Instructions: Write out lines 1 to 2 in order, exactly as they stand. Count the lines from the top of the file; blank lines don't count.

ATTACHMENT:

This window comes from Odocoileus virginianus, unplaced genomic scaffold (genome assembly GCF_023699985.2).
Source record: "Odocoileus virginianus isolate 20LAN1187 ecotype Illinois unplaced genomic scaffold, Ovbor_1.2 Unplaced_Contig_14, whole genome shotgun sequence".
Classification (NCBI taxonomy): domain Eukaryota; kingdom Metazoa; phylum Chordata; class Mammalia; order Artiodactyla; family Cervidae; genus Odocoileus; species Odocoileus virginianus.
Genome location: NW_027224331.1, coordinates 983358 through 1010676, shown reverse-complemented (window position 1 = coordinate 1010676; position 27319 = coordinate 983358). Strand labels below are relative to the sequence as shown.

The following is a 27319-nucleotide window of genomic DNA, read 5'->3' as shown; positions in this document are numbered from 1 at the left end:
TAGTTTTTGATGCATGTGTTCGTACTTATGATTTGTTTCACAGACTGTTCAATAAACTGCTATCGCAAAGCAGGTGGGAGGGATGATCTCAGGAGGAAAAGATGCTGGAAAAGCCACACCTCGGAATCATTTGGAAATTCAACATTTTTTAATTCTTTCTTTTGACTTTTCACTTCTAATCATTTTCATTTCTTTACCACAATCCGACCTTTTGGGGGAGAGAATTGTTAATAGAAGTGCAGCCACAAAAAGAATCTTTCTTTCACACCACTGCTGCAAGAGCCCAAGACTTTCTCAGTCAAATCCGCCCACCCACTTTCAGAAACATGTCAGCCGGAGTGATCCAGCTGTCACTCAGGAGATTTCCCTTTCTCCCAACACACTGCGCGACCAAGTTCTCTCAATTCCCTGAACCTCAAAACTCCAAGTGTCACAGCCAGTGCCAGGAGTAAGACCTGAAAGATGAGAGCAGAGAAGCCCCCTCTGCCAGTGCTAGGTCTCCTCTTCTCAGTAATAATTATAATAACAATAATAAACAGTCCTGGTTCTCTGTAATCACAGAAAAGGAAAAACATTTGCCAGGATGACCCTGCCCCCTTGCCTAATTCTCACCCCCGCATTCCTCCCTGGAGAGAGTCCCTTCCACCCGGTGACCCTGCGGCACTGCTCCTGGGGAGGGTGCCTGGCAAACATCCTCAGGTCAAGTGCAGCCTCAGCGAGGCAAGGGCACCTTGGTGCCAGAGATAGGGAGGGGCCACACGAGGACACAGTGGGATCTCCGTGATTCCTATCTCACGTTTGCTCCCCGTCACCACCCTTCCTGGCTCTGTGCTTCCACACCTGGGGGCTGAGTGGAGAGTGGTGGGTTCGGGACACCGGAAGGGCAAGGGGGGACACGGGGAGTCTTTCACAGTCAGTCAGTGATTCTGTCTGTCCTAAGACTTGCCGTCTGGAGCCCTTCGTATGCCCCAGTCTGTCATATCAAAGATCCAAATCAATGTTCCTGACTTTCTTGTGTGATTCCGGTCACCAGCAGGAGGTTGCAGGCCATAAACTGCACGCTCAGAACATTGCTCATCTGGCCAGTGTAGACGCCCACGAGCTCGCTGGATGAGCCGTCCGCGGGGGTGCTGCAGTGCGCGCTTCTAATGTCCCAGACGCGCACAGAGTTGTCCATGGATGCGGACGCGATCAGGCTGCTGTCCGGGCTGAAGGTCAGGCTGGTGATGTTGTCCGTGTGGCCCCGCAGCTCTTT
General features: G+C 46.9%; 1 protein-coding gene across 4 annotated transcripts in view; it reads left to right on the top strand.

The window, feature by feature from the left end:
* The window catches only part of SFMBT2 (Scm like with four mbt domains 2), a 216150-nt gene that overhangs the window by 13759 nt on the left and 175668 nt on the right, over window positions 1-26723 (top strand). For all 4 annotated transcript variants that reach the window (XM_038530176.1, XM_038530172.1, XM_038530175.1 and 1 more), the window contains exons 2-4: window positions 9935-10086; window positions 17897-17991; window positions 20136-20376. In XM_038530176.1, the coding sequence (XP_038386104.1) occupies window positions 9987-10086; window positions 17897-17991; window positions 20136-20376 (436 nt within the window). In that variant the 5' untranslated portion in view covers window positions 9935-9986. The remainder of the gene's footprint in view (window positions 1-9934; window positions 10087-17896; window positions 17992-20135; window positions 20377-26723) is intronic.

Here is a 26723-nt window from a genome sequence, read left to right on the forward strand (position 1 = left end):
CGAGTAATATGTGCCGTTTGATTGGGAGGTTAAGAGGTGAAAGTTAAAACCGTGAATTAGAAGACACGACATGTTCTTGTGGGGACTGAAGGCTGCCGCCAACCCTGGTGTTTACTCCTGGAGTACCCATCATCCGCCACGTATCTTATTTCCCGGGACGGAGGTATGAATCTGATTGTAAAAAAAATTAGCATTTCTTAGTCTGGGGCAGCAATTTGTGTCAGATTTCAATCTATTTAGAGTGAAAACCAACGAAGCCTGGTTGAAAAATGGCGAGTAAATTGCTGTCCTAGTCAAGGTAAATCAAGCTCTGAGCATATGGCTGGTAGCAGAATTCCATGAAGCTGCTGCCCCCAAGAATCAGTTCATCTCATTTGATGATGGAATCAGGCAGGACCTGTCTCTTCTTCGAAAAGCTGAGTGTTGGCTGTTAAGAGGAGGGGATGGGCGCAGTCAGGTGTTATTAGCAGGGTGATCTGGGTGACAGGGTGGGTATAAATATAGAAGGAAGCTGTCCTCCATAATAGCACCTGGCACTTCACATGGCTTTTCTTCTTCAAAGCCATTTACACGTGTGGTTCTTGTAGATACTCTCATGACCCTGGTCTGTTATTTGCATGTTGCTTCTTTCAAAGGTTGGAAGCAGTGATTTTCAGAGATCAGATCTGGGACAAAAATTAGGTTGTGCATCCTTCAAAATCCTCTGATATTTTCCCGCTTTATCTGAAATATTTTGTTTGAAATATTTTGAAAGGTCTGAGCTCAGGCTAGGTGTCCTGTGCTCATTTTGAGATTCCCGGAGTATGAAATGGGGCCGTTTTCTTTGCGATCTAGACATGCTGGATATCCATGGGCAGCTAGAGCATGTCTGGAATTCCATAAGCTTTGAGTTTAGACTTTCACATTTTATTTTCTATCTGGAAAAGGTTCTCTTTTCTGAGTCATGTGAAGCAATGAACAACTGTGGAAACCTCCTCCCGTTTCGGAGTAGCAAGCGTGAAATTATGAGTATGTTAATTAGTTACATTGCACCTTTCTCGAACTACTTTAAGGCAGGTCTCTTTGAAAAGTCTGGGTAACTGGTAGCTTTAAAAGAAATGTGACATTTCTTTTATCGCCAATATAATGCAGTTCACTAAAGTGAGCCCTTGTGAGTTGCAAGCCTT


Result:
This window comes from Odocoileus virginianus, unplaced genomic scaffold (genome assembly GCF_023699985.2).
Source record: "Odocoileus virginianus isolate 20LAN1187 ecotype Illinois unplaced genomic scaffold, Ovbor_1.2 Unplaced_Contig_14, whole genome shotgun sequence".